Authorities have ruled out the possibility of a rare predatory attack, suggesting the victim died after an accidental encounter with the bear while traveling alone through woodlands.
WEST YELLOWSTONE, MONT — Wildlife officials set up bear traps to catch bears on the third Monday night. grizzly bear killed A woman travels alone on a forest trail near Yellowstone National Park.
Amy Adamson, 48, of Derby, Kansas, died Saturday in an assault near the Montana-Idaho border, according to the Gallatin County Coroner’s Office. The victim, a marathon runner, was likely running or walking at the time of the attack, officials said.
the authorities ruled out a rare event predatory attackThis suggests that Adamson died after an accidental encounter with a bear while traveling alone in wooded areas where grizzly bears and black bears are common.
Morgan Jacobsen of the Montana Department of Fish, Wildlife and Parks said she was killed hundreds of yards (meters) from trailheads, private campgrounds and RV parks. The bear was traveling with one or more cubs, but showed no signs of trying to eat the victim.
Jacobsen said authorities have yet to decide whether adult bears, if captured, will be killed or moved.
A former English teacher, Adamson quit the classroom in 2015 to backpack most of the United States and later wrote a book about his career and experiences, Walking Out.
Wichita’s KWCH-TV reported that the victim’s mother described her as a hiker, marathon runner, and “just a beautiful free spirit.”
“She lived for the experience,” said Janet Adamson, adding that her daughter had no regard for material possessions and died “doing what she liked.”
Hikers found her body around 8 a.m. Saturday. The coroner’s office said her cause of death was excessive blood loss from a bear attack.
Jacobsen said Adamson was wearing running shoes and didn’t have bear spray. Bear spray is recommended by wildlife experts to carry in bear-infested areas.
Officials and locals said she worked nearby and would often run or walk the trail early in the morning.
“This person was probably out for a morning jog along the trail when this incident happened,” Jacobsen said.
Tracks of a grizzly bear and at least one baby were found at the site of the attack. The attack occurred near the Buttermilk Trailhead, eight miles (13 km) west of West Yellowstone, a summer tourist town and gateway to the national park.
This trail is used by hikers, equestrians and off-roaders.
The Rangers have issued an emergency closure for some areas of the Custer-Gallatin National Forest. Yellowstone National Park was not included.
Local resident Bill Youngworth said people in the area were aware of the attack and the forest closure, but didn’t panic over the attack because the bear may have surprised and attacked the victim defensively when they turned the corner.
The attack took place about a mile (1.6 km) from Youngworth’s rented villas adjacent to a forest.
“I tell everyone, ‘You better bring bear spray and know how to use it,’ and the main thing is not to go alone,” he said.
On Saturday night, trail cameras captured images of a grizzly bear with two cubs in the area. Jacobsen said there have been no sightings since. Traps set for the bears on Saturday and Sunday nights ended up empty, and attempts to locate the bears from aircraft failed.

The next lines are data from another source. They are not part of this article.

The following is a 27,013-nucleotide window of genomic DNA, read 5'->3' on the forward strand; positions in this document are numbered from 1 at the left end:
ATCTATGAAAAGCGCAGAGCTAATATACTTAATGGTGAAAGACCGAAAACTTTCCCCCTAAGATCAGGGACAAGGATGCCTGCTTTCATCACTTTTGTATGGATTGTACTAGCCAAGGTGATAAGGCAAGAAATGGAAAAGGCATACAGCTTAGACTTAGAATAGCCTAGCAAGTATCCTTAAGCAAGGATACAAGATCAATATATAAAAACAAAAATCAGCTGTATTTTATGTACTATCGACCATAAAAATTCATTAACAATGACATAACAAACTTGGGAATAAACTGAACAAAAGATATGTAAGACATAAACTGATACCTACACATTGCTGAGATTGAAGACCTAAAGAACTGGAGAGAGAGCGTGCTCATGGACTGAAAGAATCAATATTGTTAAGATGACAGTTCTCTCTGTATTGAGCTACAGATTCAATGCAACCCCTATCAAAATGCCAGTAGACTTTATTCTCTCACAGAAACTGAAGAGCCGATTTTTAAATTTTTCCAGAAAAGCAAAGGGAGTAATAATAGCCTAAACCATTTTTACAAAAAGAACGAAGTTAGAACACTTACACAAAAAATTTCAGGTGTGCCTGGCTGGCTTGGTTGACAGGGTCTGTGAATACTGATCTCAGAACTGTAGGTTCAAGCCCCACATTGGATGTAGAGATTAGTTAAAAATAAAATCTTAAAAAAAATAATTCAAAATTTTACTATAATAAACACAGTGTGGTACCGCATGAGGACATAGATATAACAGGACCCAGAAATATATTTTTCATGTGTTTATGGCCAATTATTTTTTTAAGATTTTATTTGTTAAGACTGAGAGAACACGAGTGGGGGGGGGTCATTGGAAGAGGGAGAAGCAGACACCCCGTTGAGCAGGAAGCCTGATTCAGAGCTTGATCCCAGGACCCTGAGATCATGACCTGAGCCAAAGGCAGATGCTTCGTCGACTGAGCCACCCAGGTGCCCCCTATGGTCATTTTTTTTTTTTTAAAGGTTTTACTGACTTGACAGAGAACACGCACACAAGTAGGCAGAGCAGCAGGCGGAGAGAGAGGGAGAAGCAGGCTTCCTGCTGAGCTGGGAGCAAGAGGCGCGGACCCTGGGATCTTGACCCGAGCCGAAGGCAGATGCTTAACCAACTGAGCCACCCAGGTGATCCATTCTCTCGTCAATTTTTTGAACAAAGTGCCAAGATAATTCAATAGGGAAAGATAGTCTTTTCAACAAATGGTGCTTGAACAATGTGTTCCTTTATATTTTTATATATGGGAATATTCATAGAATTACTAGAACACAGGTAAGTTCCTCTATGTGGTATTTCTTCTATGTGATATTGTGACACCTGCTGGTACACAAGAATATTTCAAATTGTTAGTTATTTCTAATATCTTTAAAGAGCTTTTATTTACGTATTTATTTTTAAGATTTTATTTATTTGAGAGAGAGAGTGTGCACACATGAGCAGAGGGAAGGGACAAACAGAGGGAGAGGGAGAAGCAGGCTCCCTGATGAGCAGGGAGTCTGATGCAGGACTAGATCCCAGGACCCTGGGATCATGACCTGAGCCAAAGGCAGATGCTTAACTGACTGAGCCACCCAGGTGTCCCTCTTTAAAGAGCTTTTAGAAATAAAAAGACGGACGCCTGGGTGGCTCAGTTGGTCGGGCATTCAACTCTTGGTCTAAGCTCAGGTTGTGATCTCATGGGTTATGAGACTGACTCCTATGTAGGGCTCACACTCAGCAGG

He added that over time, traps become less effective as the likelihood of catching bears not involved in an attack increases.
Laura Skinner, co-owner of the West Yellowstone Rodeo and Creekside Trail Ride, said the attack did not disrupt riding on private property or the nighttime rodeo.
“We have bears all the time. The only precaution we take is checking the trails.
“I’m sure they’re doing whatever it takes to track them down and hunt them down, but they’re probably nowhere near here,” she added.
Grizzly bear populations in the northern Rocky Mountains of the United States have increased significantly in recent years, and in recent years grizzly bears have been appearing in places they haven’t seen in generations. Since 2010, grizzly bears have killed at least nine people in and around Yellowstone. Attacks remain relatively rare in the region, which receives millions of tourists each summer.
a A backcountry guide was murdered nearby When a large grizzly bear attacked West Yellowstone two years ago, wildlife officials said it was probably guarding a nearby elk carcass. and, hiker killed Last year, in a remote area of the Absaroka Mountains south of Livingston, Montana, a suspected encounter with a grizzly bear occurred north of Yellowstone Park.
Human encounters can also be deadly for bears. Last week in Glacier National Park, a 5-year-old female grizzly bear was euthanized after authorities said it had become accustomed to eating campsite food and had become aggressive.
Outside of Alaska, grizzly bears are protected under federal law. Elected officials in the Yellowstone area are calling for the protection to be lifted to allow grizzly hunting.
State officials last week warned visitors and residents of grizzly bear sightings throughout the state, “particularly in the area between the Northern Continental Divide and the Yellowstone Regional Ecosystem.”
They asked visitors to camps and parks to carry bear spray, store food outdoors and manage trash.
https://www.wfaa.com/article/news/nation-world/woman-found-dead-grizzly-bear-encounter-near-yellowstone/507-62ebce11-8b5e-4630-be1d-59487b2361c5 A woman is found dead after being attacked by a grizzly bear near Yellowstone